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Management of Chronic Iliocaval Thrombosis 

Management of Chronic Iliocaval Thrombosis
Chapter:
Management of Chronic Iliocaval Thrombosis
Author(s):

Osmanuddin Ahmed

DOI:
10.1093/med/9780199986071.003.0036
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date: 25 February 2020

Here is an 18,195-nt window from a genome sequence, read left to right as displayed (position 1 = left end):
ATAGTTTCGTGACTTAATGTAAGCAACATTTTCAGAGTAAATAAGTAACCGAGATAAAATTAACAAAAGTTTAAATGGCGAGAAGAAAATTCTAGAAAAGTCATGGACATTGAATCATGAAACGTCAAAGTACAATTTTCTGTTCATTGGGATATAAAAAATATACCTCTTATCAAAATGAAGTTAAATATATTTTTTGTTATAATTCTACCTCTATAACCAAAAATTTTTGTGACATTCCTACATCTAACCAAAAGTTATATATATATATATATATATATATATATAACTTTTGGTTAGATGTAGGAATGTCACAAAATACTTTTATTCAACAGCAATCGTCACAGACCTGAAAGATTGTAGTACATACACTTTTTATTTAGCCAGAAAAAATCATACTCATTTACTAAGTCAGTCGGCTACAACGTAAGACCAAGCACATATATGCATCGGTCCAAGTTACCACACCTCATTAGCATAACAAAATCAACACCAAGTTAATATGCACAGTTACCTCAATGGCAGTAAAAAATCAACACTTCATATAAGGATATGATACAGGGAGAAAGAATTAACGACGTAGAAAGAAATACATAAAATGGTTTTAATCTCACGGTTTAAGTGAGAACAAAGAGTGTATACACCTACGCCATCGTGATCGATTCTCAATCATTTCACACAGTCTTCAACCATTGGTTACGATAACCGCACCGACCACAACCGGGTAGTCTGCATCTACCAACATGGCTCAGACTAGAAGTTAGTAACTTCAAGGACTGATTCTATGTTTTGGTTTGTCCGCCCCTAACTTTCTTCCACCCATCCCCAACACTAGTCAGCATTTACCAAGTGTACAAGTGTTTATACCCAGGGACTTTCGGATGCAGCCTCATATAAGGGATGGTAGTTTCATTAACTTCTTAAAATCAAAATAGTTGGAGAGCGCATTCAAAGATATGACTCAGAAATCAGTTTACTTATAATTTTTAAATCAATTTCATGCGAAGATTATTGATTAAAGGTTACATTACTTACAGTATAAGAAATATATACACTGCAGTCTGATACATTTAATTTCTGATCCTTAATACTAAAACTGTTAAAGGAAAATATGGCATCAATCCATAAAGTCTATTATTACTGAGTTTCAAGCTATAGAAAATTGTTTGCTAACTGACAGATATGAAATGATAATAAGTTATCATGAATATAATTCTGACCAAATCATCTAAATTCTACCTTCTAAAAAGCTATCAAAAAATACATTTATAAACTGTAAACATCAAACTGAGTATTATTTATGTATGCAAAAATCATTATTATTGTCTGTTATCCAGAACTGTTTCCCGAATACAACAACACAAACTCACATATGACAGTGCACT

Chronic deep venous thrombosis (DVT) is defined by thrombus persisting beyond 28 days of initial onset and represents a condition that leads to long-standing venous hypertension, valvular incompetence, and ultimately chronic venous insufficiency and occlusion. As chronic thrombus organizes, it contracts and becomes adherent to the vein wall, causing scarring and consequent atresia of the lumen. The sequelae of such disease are manifested by limb edema, pain, discoloration, exercise intolerance, and ulceration—all encompassed within a clinical spectrum known as post-thrombotic syndrome. Attempts at recanalization with venoplasty and stenting of chronic inferior vena cava (IVC) and iliac occlusions are performed to restore the main venous outflow of the extremities to reverse or arrest the morbidity associated with this disease. This chapter discusses the interventional management of chronic iliocaval thrombosis.

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